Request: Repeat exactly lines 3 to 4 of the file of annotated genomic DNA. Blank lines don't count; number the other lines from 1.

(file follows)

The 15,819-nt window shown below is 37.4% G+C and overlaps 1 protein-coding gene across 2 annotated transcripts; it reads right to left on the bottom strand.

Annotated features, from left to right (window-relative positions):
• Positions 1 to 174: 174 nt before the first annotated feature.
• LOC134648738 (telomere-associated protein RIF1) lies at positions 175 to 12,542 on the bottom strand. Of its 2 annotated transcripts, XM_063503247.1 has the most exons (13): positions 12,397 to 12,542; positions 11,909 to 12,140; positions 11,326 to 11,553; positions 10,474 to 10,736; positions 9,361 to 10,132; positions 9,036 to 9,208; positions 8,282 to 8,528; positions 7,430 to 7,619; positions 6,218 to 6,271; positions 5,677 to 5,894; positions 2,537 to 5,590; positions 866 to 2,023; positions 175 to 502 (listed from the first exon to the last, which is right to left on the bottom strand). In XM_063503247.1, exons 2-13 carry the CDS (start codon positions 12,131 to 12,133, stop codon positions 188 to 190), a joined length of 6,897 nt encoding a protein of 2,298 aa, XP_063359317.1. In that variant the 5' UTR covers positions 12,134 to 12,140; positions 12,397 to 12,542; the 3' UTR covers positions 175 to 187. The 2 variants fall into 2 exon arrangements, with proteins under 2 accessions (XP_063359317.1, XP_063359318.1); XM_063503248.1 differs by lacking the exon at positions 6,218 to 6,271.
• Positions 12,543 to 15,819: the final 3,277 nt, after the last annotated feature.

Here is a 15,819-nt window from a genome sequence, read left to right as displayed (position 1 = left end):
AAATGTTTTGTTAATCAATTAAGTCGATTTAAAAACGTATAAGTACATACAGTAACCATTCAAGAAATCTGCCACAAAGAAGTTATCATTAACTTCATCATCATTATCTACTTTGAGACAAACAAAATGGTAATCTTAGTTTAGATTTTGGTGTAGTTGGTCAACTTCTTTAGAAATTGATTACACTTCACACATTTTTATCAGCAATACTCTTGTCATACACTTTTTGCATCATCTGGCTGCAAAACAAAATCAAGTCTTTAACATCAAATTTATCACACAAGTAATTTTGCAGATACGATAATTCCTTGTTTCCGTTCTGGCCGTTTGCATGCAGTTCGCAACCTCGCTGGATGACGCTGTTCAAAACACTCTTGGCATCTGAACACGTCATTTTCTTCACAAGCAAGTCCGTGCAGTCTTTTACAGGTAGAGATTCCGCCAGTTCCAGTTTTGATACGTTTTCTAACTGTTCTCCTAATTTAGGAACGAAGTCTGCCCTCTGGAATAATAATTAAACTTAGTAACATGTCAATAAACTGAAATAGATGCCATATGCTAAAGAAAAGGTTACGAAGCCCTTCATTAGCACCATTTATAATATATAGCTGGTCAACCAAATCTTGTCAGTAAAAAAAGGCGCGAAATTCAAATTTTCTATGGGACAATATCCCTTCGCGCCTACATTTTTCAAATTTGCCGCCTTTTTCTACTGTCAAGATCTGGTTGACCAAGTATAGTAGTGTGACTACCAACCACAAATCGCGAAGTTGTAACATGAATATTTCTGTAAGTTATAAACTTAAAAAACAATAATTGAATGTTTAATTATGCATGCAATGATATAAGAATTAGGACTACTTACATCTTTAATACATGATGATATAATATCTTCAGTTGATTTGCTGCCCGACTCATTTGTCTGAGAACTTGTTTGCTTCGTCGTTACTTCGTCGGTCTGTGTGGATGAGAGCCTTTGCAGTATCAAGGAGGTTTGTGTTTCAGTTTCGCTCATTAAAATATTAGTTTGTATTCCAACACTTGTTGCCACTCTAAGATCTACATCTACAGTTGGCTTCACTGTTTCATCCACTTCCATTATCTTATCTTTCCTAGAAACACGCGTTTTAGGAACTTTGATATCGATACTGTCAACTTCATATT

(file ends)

• Positions 1 to 174: 174 nt before the first annotated feature.
• LOC134648738 (telomere-associated protein RIF1) lies at positions 175 to 12,542 on the bottom strand. Of its 2 annotated transcripts, XM_063503247.1 has the most exons (13): positions 12,397 to 12,542; positions 11,909 to 12,140; positions 11,326 to 11,553; positions 10,474 to 10,736; positions 9,361 to 10,132; positions 9,036 to 9,208; positions 8,282 to 8,528; positions 7,430 to 7,619; positions 6,218 to 6,271; positions 5,677 to 5,894; positions 2,537 to 5,590; positions 866 to 2,023; positions 175 to 502 (listed from the first exon to the last, which is right to left on the bottom strand). In XM_063503247.1, exons 2-13 carry the CDS (start codon positions 12,131 to 12,133, stop codon positions 188 to 190), a joined length of 6,897 nt encoding a protein of 2,298 aa, XP_063359317.1. In that variant the 5' UTR covers positions 12,134 to 12,140; positions 12,397 to 12,542; the 3' UTR covers positions 175 to 187. The 2 variants fall into 2 exon arrangements, with proteins under 2 accessions (XP_063359317.1, XP_063359318.1); XM_063503248.1 differs by lacking the exon at positions 6,218 to 6,271.